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    Administrator Prime Time's Avatar
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    The 'No Bullshit' Review - Early WrestleMania Collection

    Welcome back to the “No Bullshit Review”, where we judge matches based on whether they can sustain the illusion of a contest well enough that I’m not forced to involuntarily shout ‘bullshit’ (or similar) at my TV three times. Today, I have another selection of matches – and this time the thing bringing them all together is that they come from WrestleMania in the 1980s. I’ve decided to sidestep the very first event because I don’t have especially good memories of it, and have instead chosen five matches from WrestleMania II through to WrestleMania V. The three major titles of the era are going to be represented, as will several of the biggest names from the biggest boom period in recent wrestling history. I hope you’ll enjoy the chance to step back in time and consider some of these matches once again, maybe in this kind of way for the first time.

    We’re going to start things off here by looking at a tag match for the first time….

    The British Bulldogs vs The Dream Team, WrestleMania II, April 7th, 1986
    For the WWF Tag Team Championship
    Rosemont Horizon, Chicago


    I am tempted to give this one a bullshit right off the bat, for Gene Okerlund saying that Ozzy Osbourne comes from Manchester rather than my own hometown of Birmingham. But I’ll stroll straight past that, not least of all because the bell hasn’t rung.

    Bulldog and Hammer start us off, and if there’s a pair I’m not expecting to trouble me in this one it is these two. Beefcake and Dynamite, instinctively I’d say, offer more potential for problems. But Davey Boy starts out strong working the arm of Valentine. A tag to Dynamite, some more high energy, brutal offence, before a turnbuckle to the head and Valentine does a better comedy flop than Flair ever managed to pull off. The pace of this one is frantic right off the top, with the Bulldogs setting the agenda.

    The first bit I don’t really like is Valentine doesn’t sell enough in the first major turnaround. I buy that you could hit the turnbuckle and not come out perfectly to take your opponent’s next move the way people do nowadays, so I don’t have problem with him getting his shot in, but the fact that he seems untroubled despite being on the receiving end of all the offence so far is a bit much. That’s undone some of their earlier good work as he tags in Brutus Beefcake.

    But a lot of minutes pass by with nothing to complain about – the next thing bothers me even at all is Valentine and Dynamite trading blows in what has now become a cliché, but even that doesn’t go on too long before Billington takes the advantage, so it is plausible enough that one could take three or four shots before the telling one lands – and under the circumstances, the right man won the exchange.

    There’s an odd little sequence where Valentine inexplicably tries to bridge and Dynamite gets his knees up to defend, which catches him low. It’s obviously just there so he can turn the match around, but it makes no sense for Valentine to try and do that there. His heading to the top rope immediately after, when a tag was there, is even weirder. We’re heading into some dangerous territory as a devastated Valentine and Beefcake both end up outside, but there’s a miracle recovery for The Hammer when he gets back into the ring and attacks Billington…. And you know what, a tiny little bullshit escapes under my breath. That’s the first strike.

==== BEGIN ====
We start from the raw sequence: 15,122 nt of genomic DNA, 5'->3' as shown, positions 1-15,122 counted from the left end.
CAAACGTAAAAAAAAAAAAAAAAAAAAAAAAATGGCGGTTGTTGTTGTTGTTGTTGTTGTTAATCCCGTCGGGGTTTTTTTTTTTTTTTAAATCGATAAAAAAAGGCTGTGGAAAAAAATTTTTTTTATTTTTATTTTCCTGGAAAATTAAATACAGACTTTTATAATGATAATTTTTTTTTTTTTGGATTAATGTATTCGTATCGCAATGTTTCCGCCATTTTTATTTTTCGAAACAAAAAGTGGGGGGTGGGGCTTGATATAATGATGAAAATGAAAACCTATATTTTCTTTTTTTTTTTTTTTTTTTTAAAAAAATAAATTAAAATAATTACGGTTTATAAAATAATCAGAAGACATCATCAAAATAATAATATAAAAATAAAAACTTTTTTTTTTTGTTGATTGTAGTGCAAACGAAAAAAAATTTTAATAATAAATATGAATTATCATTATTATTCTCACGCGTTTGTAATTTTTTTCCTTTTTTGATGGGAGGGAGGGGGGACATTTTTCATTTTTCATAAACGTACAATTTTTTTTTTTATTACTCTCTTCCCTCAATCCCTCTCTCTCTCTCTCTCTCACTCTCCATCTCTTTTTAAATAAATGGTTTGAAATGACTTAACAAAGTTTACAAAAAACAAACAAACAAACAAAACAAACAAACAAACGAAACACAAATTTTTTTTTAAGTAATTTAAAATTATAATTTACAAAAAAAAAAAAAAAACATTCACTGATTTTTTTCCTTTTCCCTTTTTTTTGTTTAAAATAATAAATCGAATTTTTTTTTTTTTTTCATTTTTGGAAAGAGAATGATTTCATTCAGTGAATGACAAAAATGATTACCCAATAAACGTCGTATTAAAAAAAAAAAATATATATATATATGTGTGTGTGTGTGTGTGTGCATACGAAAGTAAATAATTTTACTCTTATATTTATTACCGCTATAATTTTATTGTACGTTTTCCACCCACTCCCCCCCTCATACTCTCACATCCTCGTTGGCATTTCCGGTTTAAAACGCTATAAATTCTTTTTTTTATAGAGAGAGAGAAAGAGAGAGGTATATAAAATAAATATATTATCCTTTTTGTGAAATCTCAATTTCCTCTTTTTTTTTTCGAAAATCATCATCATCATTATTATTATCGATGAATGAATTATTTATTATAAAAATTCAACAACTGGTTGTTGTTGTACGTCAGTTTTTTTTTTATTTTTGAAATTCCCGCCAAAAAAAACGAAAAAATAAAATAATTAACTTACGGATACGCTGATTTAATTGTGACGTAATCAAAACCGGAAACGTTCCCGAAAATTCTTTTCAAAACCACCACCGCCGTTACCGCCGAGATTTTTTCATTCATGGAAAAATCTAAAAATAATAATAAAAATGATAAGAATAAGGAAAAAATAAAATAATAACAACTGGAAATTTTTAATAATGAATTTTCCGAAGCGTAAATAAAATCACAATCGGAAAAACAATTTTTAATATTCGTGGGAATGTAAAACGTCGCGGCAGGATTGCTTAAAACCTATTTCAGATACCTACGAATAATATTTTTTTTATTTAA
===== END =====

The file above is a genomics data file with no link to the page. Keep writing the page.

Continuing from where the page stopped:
When Davey gets the tag things improve, not least because he takes a tremendous shoulder bump to the turnbuckle. I’m thrown back into a weird mood a moment later when the referee counts a cover when Valentine doesn’t seem to be pinning him. Funny, I said Valentine would be safe and yet he’s been the source of almost every problem. Before that can build and they incur a second strike, Hammer is thrown into the corner and collides with Dynamite, and Davey Boy is able to pick up the cover for the title change.

    Result – Pass with One Strike


    Macho Man Randy Savage vs Ricky The Dragon Steamboat, WrestleMania III, March 29th,1987
    For the WWF Intercontinental Championship
    Silverdome, Pontiac


    There’s a moment early on here where you can see Savage and Steamboat stood across the ring from each other, and I’m not sure the staging of wrestling has ever been bigger, has ever made its combatants look so much like the big time. I reckon that factors into the match that these too had, but it could also be the peak in so many ways. But there is the potential for some bullshit in this match, despite the high reputation, and we’re reminded of that early on when Savage jumps out to escort Elizabeth to another corner, putting some distance between her and George ‘The Animal’ Steele. That whole subplot could be rife for this sort of thing. Anyway, let’s see how we get on.

    Savage uses some good heel tricks before he hits a turnbuckle hard, which brings us into the affair in a big way, and soon after Steamboat lifts Savage up with a very cool looking hold. Someone might expect a strike here, but if you’ve ever actually experienced someone lifting you up by your wrist you will believe it because you’ll know – as I do, for the record – that in those kind of situations you go where your aggressor wants to put you. Anyway, we’re through to the sequence with Savage preventing Steamboat from getting back into the ring, and not only do we not look like hitting a strike yet, but everything has looked superb. First moment of weirdness comes in a series of reversals off the ropes that just doesn’t ring true, but I’m enjoying it and that just takes a little shine off rather than presenting any huge problems. The fact that they are straight back to those arm drags helps, too.